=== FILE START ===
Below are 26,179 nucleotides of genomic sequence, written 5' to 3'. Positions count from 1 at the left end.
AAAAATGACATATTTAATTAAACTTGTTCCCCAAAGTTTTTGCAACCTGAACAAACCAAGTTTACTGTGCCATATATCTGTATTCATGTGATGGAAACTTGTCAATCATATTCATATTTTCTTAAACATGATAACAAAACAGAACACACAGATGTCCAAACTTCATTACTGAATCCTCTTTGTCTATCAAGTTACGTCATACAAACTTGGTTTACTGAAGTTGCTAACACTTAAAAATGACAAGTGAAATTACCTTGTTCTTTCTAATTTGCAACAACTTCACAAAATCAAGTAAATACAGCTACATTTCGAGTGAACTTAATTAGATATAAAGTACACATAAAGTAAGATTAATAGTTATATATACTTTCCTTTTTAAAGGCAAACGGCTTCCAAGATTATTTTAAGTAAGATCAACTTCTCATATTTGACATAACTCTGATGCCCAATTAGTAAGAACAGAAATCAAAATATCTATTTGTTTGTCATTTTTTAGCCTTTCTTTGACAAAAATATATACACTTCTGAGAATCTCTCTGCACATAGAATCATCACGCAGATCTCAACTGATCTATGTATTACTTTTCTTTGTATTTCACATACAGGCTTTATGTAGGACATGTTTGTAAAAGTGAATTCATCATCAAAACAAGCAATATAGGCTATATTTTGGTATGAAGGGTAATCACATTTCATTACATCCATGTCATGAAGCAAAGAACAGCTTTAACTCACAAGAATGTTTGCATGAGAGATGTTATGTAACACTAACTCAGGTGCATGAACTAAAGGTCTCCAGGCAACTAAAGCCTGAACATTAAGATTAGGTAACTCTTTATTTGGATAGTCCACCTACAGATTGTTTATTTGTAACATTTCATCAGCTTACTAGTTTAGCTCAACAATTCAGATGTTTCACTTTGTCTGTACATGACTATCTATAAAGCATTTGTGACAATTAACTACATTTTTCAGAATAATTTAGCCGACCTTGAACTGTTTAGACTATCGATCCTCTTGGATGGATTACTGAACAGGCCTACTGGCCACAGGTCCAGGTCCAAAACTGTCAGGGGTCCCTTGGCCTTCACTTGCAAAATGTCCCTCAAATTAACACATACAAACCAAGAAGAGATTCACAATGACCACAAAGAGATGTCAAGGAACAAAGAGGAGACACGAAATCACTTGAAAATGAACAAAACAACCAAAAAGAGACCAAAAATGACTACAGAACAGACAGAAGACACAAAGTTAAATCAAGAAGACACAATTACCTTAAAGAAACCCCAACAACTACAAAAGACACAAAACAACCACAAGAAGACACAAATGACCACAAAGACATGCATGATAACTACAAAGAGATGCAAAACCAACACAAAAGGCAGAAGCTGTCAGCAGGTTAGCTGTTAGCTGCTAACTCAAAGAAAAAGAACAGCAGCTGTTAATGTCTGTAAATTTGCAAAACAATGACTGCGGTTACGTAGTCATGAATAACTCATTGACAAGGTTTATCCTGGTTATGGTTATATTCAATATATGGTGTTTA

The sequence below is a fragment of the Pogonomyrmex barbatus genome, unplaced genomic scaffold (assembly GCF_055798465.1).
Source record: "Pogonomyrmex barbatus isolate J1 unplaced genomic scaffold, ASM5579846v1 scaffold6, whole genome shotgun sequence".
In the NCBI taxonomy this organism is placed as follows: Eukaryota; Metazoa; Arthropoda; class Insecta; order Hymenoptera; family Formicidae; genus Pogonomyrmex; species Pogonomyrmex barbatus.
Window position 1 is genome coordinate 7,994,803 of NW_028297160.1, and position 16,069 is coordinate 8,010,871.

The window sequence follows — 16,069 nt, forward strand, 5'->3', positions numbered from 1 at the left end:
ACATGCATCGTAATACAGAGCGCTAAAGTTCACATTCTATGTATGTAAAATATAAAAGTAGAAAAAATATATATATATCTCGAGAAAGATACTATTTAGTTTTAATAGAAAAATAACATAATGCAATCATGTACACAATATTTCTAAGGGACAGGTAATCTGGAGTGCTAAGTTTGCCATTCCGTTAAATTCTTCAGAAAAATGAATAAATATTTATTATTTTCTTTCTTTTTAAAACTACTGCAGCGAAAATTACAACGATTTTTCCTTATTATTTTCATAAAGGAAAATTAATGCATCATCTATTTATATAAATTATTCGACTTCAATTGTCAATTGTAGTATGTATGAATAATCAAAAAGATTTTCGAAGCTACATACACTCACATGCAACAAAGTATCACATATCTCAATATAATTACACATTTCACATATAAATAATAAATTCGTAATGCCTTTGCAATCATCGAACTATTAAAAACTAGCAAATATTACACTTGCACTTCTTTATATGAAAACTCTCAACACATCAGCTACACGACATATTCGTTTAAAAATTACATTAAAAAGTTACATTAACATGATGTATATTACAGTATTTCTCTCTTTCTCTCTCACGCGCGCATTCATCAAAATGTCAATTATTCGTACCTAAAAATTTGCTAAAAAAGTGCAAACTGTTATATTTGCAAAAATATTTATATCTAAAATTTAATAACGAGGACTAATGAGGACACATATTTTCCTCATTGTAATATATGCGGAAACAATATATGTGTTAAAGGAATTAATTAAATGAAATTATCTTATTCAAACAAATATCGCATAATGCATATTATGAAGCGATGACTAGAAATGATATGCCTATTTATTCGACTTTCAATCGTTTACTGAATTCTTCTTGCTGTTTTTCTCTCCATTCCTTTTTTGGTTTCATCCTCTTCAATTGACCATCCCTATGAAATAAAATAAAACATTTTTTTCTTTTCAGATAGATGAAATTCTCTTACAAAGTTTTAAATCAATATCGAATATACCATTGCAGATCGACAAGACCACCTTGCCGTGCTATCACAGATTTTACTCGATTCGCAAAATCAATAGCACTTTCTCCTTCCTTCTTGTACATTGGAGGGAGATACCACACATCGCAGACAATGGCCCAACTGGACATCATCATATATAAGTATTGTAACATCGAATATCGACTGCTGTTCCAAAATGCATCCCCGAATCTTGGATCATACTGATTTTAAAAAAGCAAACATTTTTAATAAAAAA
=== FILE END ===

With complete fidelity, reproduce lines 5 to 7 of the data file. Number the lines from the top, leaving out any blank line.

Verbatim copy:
In the NCBI taxonomy this organism is placed as follows: Eukaryota; Metazoa; Arthropoda; class Insecta; order Hymenoptera; family Formicidae; genus Pogonomyrmex; species Pogonomyrmex barbatus.
Window position 1 is genome coordinate 7,994,803 of NW_028297160.1, and position 16,069 is coordinate 8,010,871.

The window sequence follows — 16,069 nt, forward strand, 5'->3', positions numbered from 1 at the left end: